This is an important point – most iOS developers probably do not need to do anything on the development side. Assuming they have followed best practices in coding and are using the iOS networking frameworks, they should be all set.  Some developers, though, may be using lower level APIs that may involve direct usage of IPv4 addresses. Some developers may also be using the user’s IPv4 address as an identifier or for logging or configuration purposes.

But again, most iOS developers probably don’t need to change their code to support IPv6.

Testing Your App Over IPv6

However, Martineau addressed the question of “how do you test your app over IPv6?“, particularly when many app developers may not have access to a native IPv6 Internet connection.  He indicated that in an upcoming release of Mac OS X there will be a new feature to help with this:

IPv6-only personal hotspot

What I understood Martineau to say was that you will be able to set up a “personal WiFi hotspot” on your Mac and check an “IPv6-only” box.  Your iPhone/iPad with your app could then connect to that specific WiFi network to work in an IPv6-only mode.  The Mac would then provide the gateway to the legacy IPv4 Internet so that the app on the IPv6-only network could connect out to services on IPv4 servers.

THIS IS HUGE! One of the struggles many application developers have had is to easily create an “IPv6-only” network in which to test systems.  Even those of us who are IPv6 advocates/enthusiasts have struggled with making this work well.  It typically involves bringing up a second access point (which you are effectively doing with this new configuration) and then turning off all IPv4 services on that access point, which some access points make difficult to do.

Whenever this feature rolls out in Mac OS X, it will greatly help all of us who are working on apps and systems and want to test them in an IPv6-only environment.

An Important Step

Now, to be clear, most iOS app developers probably won’t have to do all that much to support IPv6.  If they are already using the higher level APIs and networking frameworks they should be all set.  The exact mechanisms of IP address handling are not a concern of theirs.  However, some app developers will have to make some changes, particularly if they are directly using IPv4 addresses as any kind of identifier or in logging.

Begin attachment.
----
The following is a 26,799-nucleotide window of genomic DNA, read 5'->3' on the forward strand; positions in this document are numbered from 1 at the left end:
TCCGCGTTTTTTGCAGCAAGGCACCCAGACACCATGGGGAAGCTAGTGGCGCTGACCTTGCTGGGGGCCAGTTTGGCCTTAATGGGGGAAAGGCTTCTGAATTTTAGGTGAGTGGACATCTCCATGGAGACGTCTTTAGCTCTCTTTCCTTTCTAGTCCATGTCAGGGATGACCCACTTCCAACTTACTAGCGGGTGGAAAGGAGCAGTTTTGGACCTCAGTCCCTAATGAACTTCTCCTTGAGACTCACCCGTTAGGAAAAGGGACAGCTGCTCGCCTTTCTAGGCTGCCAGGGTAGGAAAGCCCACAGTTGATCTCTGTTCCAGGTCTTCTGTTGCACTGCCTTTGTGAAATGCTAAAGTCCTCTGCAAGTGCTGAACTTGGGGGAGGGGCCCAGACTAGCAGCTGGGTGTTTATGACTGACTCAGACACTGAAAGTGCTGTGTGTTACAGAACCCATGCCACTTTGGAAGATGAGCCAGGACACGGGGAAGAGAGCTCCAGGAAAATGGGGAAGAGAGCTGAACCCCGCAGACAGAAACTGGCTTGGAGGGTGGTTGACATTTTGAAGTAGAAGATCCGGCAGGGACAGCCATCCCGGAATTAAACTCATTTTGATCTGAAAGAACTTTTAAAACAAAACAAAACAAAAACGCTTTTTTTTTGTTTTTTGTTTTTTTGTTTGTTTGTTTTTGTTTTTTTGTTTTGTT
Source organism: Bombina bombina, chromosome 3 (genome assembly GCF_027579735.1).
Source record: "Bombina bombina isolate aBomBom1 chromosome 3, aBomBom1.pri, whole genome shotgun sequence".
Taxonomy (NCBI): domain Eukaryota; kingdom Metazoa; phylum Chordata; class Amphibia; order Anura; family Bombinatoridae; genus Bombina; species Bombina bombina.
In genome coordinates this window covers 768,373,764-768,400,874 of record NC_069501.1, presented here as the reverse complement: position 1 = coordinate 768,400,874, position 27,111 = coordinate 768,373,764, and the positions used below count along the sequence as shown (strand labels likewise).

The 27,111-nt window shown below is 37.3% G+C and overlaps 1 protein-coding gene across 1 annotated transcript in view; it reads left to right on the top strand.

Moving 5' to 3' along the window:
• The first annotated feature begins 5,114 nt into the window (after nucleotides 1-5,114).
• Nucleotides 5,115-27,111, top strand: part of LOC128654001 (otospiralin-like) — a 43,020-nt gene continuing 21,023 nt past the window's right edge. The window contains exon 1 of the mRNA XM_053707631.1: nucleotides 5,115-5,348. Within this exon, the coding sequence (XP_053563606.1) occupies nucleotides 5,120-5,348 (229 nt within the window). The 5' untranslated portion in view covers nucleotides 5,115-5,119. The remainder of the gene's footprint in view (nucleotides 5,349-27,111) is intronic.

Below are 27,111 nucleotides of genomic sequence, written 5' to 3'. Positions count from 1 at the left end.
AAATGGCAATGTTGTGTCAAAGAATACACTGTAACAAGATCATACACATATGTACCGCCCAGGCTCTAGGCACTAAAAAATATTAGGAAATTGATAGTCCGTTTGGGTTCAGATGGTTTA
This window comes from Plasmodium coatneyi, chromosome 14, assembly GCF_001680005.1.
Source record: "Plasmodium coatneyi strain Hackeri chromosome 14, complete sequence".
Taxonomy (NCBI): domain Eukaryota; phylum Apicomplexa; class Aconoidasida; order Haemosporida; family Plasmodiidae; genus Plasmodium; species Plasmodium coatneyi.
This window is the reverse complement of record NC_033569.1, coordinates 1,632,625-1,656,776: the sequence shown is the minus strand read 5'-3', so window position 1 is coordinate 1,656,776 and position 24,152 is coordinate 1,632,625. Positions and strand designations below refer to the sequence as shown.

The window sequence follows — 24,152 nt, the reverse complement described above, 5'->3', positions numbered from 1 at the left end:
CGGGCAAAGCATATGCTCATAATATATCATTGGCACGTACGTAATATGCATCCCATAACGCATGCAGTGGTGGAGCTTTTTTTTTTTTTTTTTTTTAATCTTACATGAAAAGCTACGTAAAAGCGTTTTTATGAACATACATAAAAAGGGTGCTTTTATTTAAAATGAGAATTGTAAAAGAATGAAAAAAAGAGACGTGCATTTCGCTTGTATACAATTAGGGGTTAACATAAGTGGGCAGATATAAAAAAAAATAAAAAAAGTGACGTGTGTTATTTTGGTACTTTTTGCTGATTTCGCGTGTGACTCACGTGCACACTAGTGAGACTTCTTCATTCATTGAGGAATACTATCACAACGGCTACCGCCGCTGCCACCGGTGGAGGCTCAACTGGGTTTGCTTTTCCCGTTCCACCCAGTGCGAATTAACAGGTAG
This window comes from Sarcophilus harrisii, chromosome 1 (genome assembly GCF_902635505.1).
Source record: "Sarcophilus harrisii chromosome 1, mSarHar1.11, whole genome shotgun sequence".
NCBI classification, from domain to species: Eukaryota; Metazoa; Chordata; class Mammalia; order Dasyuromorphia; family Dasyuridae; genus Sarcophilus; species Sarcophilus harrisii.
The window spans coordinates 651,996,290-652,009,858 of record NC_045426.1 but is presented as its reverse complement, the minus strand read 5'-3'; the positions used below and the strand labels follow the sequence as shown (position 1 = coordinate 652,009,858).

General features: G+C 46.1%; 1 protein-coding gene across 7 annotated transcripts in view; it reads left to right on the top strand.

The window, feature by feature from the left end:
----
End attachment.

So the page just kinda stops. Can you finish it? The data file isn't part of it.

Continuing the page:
More importantly, the requirement for AppStore submission will require app developers to test their applications with IPv6 networks, and that alone will suddenly cause the millions of iOS app developers out there to have to learn at least something about IPv6 (if nothing else, the fact that it exists).

Most significantly, though, this step by Apple means that all the iOS apps that run on iOS 9 will work well over the IPv6-only networks that are starting to be deployed.  Even in dual-stack (IPv6/IPv4) networks, this should mean that iOS 9 apps will work better in those environments when, for instance, IPv6 may be faster. (More needs to be understood here about the specifics of the IPv6 support.)

And… this also will help take away the argument used by some network operators who are still not moving ahead with IPv6 that “why should we deploy IPv6 when apps don’t support it?”

Apple’s answer is that, as of iOS 9, all iPhone/iPad apps will support IPv6!

Kudos to Apple for taking these steps, creating this new AppStore submission requirement, and also providing what sounds like a new and easy way to create IPv6-only networks!

We’re looking forward to iOS users being able to use ALL their favorite applications on an IPv6-only network!


UPDATE #1:  Discussions on this post can be found at:

Other articles related to this topic:

UPDATE #2: By way of a tweet I have learned that there is a session at WWDC on Friday, June 12, 2015, about “Your App and Next Generation Networks” that will apparently have more info about IPv6 support.

UPDATE #3 – 19 June 2015: The video of this “Your App and Next Generation Networks” session at WWDC is now available – in the post I link to, I include a number of screenshots about the session.